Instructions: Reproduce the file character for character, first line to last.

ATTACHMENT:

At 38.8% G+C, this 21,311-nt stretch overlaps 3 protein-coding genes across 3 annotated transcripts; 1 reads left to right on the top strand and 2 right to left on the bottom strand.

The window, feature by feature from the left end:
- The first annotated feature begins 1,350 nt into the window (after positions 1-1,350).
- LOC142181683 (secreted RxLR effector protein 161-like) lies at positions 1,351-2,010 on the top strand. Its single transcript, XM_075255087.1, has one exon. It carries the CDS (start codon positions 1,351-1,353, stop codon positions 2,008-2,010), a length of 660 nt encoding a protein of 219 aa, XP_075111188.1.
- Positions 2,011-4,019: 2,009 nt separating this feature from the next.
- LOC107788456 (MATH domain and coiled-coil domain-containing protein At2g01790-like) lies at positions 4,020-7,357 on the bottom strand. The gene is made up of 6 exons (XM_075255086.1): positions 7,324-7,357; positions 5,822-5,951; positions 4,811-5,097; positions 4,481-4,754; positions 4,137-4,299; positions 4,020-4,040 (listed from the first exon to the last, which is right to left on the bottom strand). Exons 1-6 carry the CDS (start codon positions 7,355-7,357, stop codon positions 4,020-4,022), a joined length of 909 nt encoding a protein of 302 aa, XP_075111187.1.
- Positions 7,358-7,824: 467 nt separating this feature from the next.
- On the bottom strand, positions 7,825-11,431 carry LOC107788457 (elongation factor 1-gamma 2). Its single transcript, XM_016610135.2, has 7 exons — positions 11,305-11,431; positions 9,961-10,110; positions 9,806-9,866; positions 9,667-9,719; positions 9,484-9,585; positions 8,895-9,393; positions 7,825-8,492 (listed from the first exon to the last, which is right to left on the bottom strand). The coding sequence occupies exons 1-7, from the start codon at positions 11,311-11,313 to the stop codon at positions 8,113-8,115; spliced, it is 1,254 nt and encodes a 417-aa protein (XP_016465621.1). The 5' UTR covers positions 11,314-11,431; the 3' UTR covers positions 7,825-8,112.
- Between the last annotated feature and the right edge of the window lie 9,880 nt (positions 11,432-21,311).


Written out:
At 38.8% G+C, this 21,311-nt stretch overlaps 3 protein-coding genes across 3 annotated transcripts; 1 reads left to right on the top strand and 2 right to left on the bottom strand.

The window, feature by feature from the left end:
- The first annotated feature begins 1,350 nt into the window (after positions 1-1,350).
- LOC142181683 (secreted RxLR effector protein 161-like) lies at positions 1,351-2,010 on the top strand. Its single transcript, XM_075255087.1, has one exon. It carries the CDS (start codon positions 1,351-1,353, stop codon positions 2,008-2,010), a length of 660 nt encoding a protein of 219 aa, XP_075111188.1.
- Positions 2,011-4,019: 2,009 nt separating this feature from the next.
- LOC107788456 (MATH domain and coiled-coil domain-containing protein At2g01790-like) lies at positions 4,020-7,357 on the bottom strand. The gene is made up of 6 exons (XM_075255086.1): positions 7,324-7,357; positions 5,822-5,951; positions 4,811-5,097; positions 4,481-4,754; positions 4,137-4,299; positions 4,020-4,040 (listed from the first exon to the last, which is right to left on the bottom strand). Exons 1-6 carry the CDS (start codon positions 7,355-7,357, stop codon positions 4,020-4,022), a joined length of 909 nt encoding a protein of 302 aa, XP_075111187.1.
- Positions 7,358-7,824: 467 nt separating this feature from the next.
- On the bottom strand, positions 7,825-11,431 carry LOC107788457 (elongation factor 1-gamma 2). Its single transcript, XM_016610135.2, has 7 exons — positions 11,305-11,431; positions 9,961-10,110; positions 9,806-9,866; positions 9,667-9,719; positions 9,484-9,585; positions 8,895-9,393; positions 7,825-8,492 (listed from the first exon to the last, which is right to left on the bottom strand). The coding sequence occupies exons 1-7, from the start codon at positions 11,311-11,313 to the stop codon at positions 8,113-8,115; spliced, it is 1,254 nt and encodes a 417-aa protein (XP_016465621.1). The 5' UTR covers positions 11,314-11,431; the 3' UTR covers positions 7,825-8,112.
- Between the last annotated feature and the right edge of the window lie 9,880 nt (positions 11,432-21,311).